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Posts posted by TxBuicks

  1. I saw the pictures of this car earlier, too. What I wondered about is the shifter pointing forward and the console. All the parts books and pictures I can find show the shifter curving to the rear of the car, and the shifting pattern displayed to the right of the stick, not below as pictured. Can one of you Wildcat experts clarify that?

  2. I am one of the '63 Wildcat' people. We did not start out thinking we were going to need a donor car. We bought the 63 Wildcat Convertible unseen, other than pictures supplied from the owner. We were disappointed in the condition of the car when it arrived and felt we were mislead somewhat by the previous owner not stating the condition of the car accurately. Obviously, we can take the blame for not doing our research more diligently before the purchase, but when a car of this rarity comes up for sell, you take a chance of missing out if you hesitate. We took the Wildcat to two different professional body shops for their opinion. Both shops recommended we look for a donor because, basically, everything from the beltline down needed to be replaced. It spent its entire life in the north east and the salt and rust had taken its toll on the car. We left the car at one of the body shops so they could start the initial work. We searched for several months until we found the donor car in California. The entire interior had been stripped out, the engine was stuck, and you couldn't tell what color it was because of all the surface rust. But the metal was solid. Again, based solely on pictures, we decided to buy it. We did not know it had the 425 engine in it until after it arrived. What a surprise that was! Those of you who know us well, know the difficult decision we made to still use it as a donor car. All three of us consider ourselves to be Buick historians, on a mission to preserve the Buick heritage. Trust me when I tell you that it was with a very heavy heart that we decided to cut it up. We had many conversations about looking for another donor, but what would we do with the one we just purchased? It was a perfect donor because it had all the metal panels we needed. This explanation may not satisfy Mitch's concerns, but, in our opinion, it was the best decision to make considering the situation we had. It is not something we do lightly.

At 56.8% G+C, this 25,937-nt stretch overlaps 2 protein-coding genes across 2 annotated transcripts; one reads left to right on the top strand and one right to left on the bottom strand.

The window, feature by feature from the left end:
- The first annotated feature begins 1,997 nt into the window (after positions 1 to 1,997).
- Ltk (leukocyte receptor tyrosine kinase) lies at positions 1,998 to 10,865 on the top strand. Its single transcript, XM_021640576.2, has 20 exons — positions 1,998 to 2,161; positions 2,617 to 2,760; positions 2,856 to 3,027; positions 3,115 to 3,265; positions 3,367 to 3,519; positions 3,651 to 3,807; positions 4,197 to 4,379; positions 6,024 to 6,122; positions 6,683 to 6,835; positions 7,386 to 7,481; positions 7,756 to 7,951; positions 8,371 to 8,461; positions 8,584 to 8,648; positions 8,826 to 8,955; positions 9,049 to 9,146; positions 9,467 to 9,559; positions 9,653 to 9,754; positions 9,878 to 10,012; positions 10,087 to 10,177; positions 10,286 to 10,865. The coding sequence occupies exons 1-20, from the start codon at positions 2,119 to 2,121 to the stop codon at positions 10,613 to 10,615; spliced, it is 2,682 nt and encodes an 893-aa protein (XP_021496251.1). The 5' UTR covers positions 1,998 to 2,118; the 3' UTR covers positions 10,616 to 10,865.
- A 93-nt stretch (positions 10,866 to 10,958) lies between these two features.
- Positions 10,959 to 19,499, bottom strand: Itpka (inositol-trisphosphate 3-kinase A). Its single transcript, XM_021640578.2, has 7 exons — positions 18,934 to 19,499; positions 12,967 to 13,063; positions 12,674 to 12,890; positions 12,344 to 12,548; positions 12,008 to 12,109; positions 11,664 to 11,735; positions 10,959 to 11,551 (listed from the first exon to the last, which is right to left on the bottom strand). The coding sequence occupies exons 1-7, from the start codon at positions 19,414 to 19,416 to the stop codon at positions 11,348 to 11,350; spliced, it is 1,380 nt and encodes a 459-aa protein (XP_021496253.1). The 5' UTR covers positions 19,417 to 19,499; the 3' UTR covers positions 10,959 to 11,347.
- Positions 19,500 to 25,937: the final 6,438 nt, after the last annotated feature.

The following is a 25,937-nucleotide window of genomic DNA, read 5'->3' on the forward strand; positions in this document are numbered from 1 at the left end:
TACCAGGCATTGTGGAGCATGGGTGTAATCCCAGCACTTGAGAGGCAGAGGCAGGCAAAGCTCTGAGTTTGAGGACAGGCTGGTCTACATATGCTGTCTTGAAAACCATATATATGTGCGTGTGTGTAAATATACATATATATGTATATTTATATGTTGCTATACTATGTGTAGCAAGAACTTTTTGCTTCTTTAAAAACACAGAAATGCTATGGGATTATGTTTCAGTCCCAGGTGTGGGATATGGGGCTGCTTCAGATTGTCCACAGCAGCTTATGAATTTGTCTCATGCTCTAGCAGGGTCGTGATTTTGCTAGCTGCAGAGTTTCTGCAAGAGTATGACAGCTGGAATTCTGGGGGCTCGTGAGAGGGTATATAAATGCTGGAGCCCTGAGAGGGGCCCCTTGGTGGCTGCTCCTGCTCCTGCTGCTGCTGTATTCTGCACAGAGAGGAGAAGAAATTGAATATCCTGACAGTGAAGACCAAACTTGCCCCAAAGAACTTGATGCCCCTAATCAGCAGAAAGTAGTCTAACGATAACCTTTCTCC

3. Brian,

    Yes, I have received your registration. Your check should be in your next statement. I didn't realize it's been two months since our last deposit but I will hurry and catch up.

    At this point in the process I check the PO Box a few times a week, receiving just a few registrations each week. Obviously, as volume picks up, I will check it more frequently.

    The confirmation letters for all registrations should go out after the first of the year. The program used for registration has to be changed to accomodate the particulars of the next BCA meet. There are still a few tweaks that need to be done before I'm ready to print letters.